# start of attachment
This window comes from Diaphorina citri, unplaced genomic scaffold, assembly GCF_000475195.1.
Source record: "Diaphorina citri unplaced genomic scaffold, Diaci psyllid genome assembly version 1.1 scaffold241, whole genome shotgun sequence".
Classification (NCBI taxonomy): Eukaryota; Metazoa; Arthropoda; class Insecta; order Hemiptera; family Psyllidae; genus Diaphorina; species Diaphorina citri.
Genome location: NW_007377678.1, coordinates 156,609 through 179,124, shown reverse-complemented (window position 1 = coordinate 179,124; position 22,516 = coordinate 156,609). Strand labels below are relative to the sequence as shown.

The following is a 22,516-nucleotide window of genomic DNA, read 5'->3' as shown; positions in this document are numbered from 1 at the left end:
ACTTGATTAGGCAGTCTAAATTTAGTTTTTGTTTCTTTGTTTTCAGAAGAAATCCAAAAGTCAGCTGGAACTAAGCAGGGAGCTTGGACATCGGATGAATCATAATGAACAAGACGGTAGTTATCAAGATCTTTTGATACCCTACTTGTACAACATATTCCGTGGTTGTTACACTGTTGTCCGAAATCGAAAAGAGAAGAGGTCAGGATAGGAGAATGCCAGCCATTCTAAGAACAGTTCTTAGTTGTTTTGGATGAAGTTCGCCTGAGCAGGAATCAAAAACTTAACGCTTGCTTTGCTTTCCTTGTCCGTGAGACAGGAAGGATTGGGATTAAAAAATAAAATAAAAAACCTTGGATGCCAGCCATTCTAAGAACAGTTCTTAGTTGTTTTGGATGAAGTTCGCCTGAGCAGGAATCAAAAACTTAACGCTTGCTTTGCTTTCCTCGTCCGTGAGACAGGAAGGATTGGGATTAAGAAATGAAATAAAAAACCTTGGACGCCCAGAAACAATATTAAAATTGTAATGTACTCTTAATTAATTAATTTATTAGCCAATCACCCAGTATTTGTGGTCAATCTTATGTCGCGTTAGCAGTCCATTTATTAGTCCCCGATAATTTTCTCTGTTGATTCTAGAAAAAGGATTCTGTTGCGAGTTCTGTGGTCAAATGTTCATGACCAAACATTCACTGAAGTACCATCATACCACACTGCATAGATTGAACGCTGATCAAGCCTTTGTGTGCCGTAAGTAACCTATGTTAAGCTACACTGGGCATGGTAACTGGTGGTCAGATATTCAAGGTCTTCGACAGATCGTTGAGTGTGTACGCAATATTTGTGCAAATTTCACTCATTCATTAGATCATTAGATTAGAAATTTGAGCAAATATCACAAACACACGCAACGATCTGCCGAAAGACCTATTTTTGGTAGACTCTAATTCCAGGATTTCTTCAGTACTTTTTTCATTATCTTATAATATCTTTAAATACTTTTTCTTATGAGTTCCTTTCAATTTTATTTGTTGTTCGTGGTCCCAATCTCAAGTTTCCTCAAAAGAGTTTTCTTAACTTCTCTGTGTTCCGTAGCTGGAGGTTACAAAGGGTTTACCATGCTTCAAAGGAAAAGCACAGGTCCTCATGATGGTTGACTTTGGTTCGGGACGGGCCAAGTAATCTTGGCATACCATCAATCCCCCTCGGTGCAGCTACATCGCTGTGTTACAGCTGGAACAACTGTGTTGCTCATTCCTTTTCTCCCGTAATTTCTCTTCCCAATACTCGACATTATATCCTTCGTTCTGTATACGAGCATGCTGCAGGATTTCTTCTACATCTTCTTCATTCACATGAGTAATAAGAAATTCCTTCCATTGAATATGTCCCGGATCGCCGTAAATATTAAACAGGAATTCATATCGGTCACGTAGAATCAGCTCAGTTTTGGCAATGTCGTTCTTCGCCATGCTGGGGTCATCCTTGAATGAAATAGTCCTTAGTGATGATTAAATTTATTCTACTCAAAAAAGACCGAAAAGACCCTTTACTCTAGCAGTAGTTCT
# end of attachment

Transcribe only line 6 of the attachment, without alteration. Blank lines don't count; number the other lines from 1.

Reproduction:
ACTTGATTAGGCAGTCTAAATTTAGTTTTTGTTTCTTTGTTTTCAGAAGAAATCCAAAAGTCAGCTGGAACTAAGCAGGGAGCTTGGACATCGGATGAATCATAATGAACAAGACGGTAGTTATCAAGATCTTTTGATACCCTACTTGTACAACATATTCCGTGGTTGTTACACTGTTGTCCGAAATCGAAAAGAGAAGAGGTCAGGATAGGAGAATGCCAGCCATTCTAAGAACAGTTCTTAGTTGTTTTGGATGAAGTTCGCCTGAGCAGGAATCAAAAACTTAACGCTTGCTTTGCTTTCCTTGTCCGTGAGACAGGAAGGATTGGGATTAAAAAATAAAATAAAAAACCTTGGATGCCAGCCATTCTAAGAACAGTTCTTAGTTGTTTTGGATGAAGTTCGCCTGAGCAGGAATCAAAAACTTAACGCTTGCTTTGCTTTCCTCGTCCGTGAGACAGGAAGGATTGGGATTAAGAAATGAAATAAAAAACCTTGGACGCCCAGAAACAATATTAAAATTGTAATGTACTCTTAATTAATTAATTTATTAGCCAATCACCCAGTATTTGTGGTCAATCTTATGTCGCGTTAGCAGTCCATTTATTAGTCCCCGATAATTTTCTCTGTTGATTCTAGAAAAAGGATTCTGTTGCGAGTTCTGTGGTCAAATGTTCATGACCAAACATTCACTGAAGTACCATCATACCACACTGCATAGATTGAACGCTGATCAAGCCTTTGTGTGCCGTAAGTAACCTATGTTAAGCTACACTGGGCATGGTAACTGGTGGTCAGATATTCAAGGTCTTCGACAGATCGTTGAGTGTGTACGCAATATTTGTGCAAATTTCACTCATTCATTAGATCATTAGATTAGAAATTTGAGCAAATATCACAAACACACGCAACGATCTGCCGAAAGACCTATTTTTGGTAGACTCTAATTCCAGGATTTCTTCAGTACTTTTTTCATTATCTTATAATATCTTTAAATACTTTTTCTTATGAGTTCCTTTCAATTTTATTTGTTGTTCGTGGTCCCAATCTCAAGTTTCCTCAAAAGAGTTTTCTTAACTTCTCTGTGTTCCGTAGCTGGAGGTTACAAAGGGTTTACCATGCTTCAAAGGAAAAGCACAGGTCCTCATGATGGTTGACTTTGGTTCGGGACGGGCCAAGTAATCTTGGCATACCATCAATCCCCCTCGGTGCAGCTACATCGCTGTGTTACAGCTGGAACAACTGTGTTGCTCATTCCTTTTCTCCCGTAATTTCTCTTCCCAATACTCGACATTATATCCTTCGTTCTGTATACGAGCATGCTGCAGGATTTCTTCTACATCTTCTTCATTCACATGAGTAATAAGAAATTCCTTCCATTGAATATGTCCCGGATCGCCGTAAATATTAAACAGGAATTCATATCGGTCACGTAGAATCAGCTCAGTTTTGGCAATGTCGTTCTTCGCCATGCTGGGGTCATCCTTGAATGAAATAGTCCTTAGTGATGATTAAATTTATTCTACTCAAAAAAGACCGAAAAGACCCTTTACTCTAGCAGTAGTTCT